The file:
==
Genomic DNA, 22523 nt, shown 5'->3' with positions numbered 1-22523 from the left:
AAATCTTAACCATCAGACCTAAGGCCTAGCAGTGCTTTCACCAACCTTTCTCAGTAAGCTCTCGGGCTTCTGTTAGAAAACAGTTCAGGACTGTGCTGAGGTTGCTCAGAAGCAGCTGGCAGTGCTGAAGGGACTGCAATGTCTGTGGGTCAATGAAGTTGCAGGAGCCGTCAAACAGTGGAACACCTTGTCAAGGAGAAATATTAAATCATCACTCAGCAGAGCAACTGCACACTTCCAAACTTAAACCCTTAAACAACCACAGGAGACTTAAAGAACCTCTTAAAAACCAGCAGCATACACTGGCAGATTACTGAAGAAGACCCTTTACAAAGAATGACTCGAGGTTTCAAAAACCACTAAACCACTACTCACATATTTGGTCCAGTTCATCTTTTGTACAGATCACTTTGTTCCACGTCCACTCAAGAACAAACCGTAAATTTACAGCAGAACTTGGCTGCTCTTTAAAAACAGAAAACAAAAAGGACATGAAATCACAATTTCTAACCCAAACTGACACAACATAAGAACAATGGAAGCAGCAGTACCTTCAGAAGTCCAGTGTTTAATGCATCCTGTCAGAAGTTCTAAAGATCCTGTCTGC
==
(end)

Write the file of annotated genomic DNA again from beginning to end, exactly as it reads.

Genomic DNA, 22523 nt, shown 5'->3' with positions numbered 1-22523 from the left:
AAATCTTAACCATCAGACCTAAGGCCTAGCAGTGCTTTCACCAACCTTTCTCAGTAAGCTCTCGGGCTTCTGTTAGAAAACAGTTCAGGACTGTGCTGAGGTTGCTCAGAAGCAGCTGGCAGTGCTGAAGGGACTGCAATGTCTGTGGGTCAATGAAGTTGCAGGAGCCGTCAAACAGTGGAACACCTTGTCAAGGAGAAATATTAAATCATCACTCAGCAGAGCAACTGCACACTTCCAAACTTAAACCCTTAAACAACCACAGGAGACTTAAAGAACCTCTTAAAAACCAGCAGCATACACTGGCAGATTACTGAAGAAGACCCTTTACAAAGAATGACTCGAGGTTTCAAAAACCACTAAACCACTACTCACATATTTGGTCCAGTTCATCTTTTGTACAGATCACTTTGTTCCACGTCCACTCAAGAACAAACCGTAAATTTACAGCAGAACTTGGCTGCTCTTTAAAAACAGAAAACAAAAAGGACATGAAATCACAATTTCTAACCCAAACTGACACAACATAAGAACAATGGAAGCAGCAGTACCTTCAGAAGTCCAGTGTTTAATGCATCCTGTCAGAAGTTCTAAAGATCCTGTCTGC